2. The chances are just that chances. One improves his chances of having the children stay here when here is the status quo. The court loves status quo. So, if you were (let's say) currently a 50/50 placement spouse that is living in the same school district, and staying on top of their school, freinds and activities (as is she), then there is a relatively low chance that her moving would cause the court to change the statuts quo. On the otherhand, if you live 100 miles away, and only see the kids once a month for a long weekend, and she can prove that they will have a better living arrangement and more money to provide them things if she moves to Indiana, and she will pay to cover the increased visitation costs then she is out of here.
    It is really hard to expect to keep children in Wisconsin if they are mostly with mom, and she would do better for them somewhere else.

    You should consult with a local attorney and layout ALL the cards to get a better outcome estimate of your chances. I do wish you luck.

    WALWORTH, ROCK and JEFFERSON County Divorce/Family Law Attorney - Atty Richard Missimer does answer questions on Avvo strictly to be helpful but these do not constitute legal advice. These answers do not establish an attorney/client relationship. If you would like my help and are within my practice area, contact me at (262)565-8200 for a FREE CONSULTATION.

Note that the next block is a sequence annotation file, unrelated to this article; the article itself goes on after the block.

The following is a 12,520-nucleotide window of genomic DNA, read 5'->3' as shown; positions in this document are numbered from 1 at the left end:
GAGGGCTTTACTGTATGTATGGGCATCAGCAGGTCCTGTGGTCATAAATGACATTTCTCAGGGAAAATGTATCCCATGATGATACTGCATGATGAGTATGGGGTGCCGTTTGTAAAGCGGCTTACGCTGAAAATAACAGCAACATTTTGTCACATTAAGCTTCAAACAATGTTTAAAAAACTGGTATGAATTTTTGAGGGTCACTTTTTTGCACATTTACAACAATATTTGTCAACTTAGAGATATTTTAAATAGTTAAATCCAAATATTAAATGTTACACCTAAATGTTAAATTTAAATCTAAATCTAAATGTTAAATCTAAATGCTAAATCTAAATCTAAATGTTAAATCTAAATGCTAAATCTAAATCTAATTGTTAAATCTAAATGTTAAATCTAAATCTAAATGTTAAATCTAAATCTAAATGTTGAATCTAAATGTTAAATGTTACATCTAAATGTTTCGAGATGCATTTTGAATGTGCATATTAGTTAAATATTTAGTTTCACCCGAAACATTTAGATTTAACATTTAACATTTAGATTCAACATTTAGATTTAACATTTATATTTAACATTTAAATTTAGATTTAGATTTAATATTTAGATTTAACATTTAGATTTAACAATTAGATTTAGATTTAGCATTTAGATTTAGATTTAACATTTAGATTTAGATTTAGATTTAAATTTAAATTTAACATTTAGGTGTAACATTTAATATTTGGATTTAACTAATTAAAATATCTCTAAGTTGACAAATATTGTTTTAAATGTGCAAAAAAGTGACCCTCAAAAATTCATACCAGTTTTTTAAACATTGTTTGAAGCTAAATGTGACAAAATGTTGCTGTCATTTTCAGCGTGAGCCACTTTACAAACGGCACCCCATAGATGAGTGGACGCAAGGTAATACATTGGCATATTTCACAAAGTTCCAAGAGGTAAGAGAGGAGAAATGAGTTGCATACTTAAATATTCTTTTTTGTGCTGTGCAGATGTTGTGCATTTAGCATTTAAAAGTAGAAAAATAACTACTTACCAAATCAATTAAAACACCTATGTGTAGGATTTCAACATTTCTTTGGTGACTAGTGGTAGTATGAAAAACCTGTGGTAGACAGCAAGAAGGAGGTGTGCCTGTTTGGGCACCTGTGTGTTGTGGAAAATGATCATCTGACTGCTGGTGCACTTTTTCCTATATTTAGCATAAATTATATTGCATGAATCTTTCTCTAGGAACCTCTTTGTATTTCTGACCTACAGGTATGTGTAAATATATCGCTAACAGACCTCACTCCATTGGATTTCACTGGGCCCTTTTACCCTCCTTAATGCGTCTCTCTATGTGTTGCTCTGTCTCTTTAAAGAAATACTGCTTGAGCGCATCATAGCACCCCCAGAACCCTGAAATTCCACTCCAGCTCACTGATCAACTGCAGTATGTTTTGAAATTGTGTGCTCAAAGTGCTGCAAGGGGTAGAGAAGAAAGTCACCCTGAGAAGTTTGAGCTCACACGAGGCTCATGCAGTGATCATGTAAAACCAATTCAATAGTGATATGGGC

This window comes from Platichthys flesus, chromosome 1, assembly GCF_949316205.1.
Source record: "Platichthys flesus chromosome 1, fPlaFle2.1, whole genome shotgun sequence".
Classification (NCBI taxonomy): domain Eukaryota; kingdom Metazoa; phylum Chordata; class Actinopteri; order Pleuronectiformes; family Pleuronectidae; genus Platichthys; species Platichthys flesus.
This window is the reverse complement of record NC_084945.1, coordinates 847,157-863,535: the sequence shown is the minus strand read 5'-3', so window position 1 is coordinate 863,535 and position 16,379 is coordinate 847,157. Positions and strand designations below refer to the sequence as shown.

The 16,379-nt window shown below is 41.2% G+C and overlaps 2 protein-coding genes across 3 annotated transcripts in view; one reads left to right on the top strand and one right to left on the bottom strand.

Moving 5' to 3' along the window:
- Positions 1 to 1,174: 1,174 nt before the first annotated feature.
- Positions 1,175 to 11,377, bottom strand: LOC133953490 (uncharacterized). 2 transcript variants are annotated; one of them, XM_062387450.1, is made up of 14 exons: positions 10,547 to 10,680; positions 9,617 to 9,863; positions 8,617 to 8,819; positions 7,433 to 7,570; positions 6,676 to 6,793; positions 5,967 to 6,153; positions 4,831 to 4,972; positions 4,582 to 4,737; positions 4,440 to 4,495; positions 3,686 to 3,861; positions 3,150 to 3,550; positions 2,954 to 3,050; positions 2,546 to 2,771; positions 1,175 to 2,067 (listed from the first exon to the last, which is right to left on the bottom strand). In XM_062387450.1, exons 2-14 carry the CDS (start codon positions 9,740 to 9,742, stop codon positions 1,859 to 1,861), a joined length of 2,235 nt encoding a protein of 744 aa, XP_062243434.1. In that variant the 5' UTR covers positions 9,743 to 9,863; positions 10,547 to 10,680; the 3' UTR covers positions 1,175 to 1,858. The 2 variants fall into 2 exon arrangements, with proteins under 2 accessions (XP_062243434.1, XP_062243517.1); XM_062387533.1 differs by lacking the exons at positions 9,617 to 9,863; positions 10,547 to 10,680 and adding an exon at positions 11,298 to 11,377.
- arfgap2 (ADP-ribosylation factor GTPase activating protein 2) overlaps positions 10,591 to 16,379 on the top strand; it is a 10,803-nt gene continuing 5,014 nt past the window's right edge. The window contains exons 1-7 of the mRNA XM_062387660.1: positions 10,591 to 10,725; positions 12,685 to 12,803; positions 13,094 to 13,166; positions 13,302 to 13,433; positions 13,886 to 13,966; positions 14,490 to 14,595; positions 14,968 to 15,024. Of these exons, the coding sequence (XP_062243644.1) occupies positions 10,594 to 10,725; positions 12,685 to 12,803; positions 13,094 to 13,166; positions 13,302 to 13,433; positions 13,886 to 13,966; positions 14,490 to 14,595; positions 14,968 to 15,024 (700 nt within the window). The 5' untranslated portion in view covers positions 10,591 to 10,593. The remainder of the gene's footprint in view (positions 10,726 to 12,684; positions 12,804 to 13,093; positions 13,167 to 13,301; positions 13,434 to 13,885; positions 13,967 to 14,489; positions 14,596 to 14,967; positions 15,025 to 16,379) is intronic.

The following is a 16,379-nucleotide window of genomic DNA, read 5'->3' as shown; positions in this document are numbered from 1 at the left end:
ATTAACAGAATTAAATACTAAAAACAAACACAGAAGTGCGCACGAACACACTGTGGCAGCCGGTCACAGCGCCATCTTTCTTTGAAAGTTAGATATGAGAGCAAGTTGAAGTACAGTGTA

3. First, your ex-spouse must follow the notice requirements under Wisconsin’s applicable statute (Wis. Stat. Section 767.481). She is required to give you, and the court 60 days notice of her intent to move out of state--or even within the state if it will be more than 150 miles away from you. This must be mailed to you by certified mail. After you receive her notice, you then have the right to object to any prospective move within a 15 day window. If your objection to the move is received by your ex-spouse within 20 days after she sent the notice to you, she will not be allowed to move until the matter is resolved in court. It is very important for the procedure to be followed correctly, or she may end up moving despite your objection. The court will then refer you and your ex-spouse for mediation on the issue. If mediation does not resolve the issue, then the matter will proceed to a hearing. In order to approve the move, the court will have to find: 1) the proposed modification is in the child’s best interests; and 2) that the move will result in a substantial change of the last custody and placement order in the case. Very important for you to note is that there is a rebuttable presumption that continuing the placement order with the parent who has the child more of the time is in the child’s best interest. Also, if economics or changed marital status are the reasons for the proposed move, the legal requirements for the move will not be met. In Milwaukee County, if the matter is not resolved in mediation and continues to be contested, the court will appoint a guardian ad litem (an attorney for the child) to investigate and make recommendations as to what should occur. From what I have reviewed of your inquiry, if the negative allegations against you are without merit, you should have a very good chance of keeping the existing placement arrangement in place.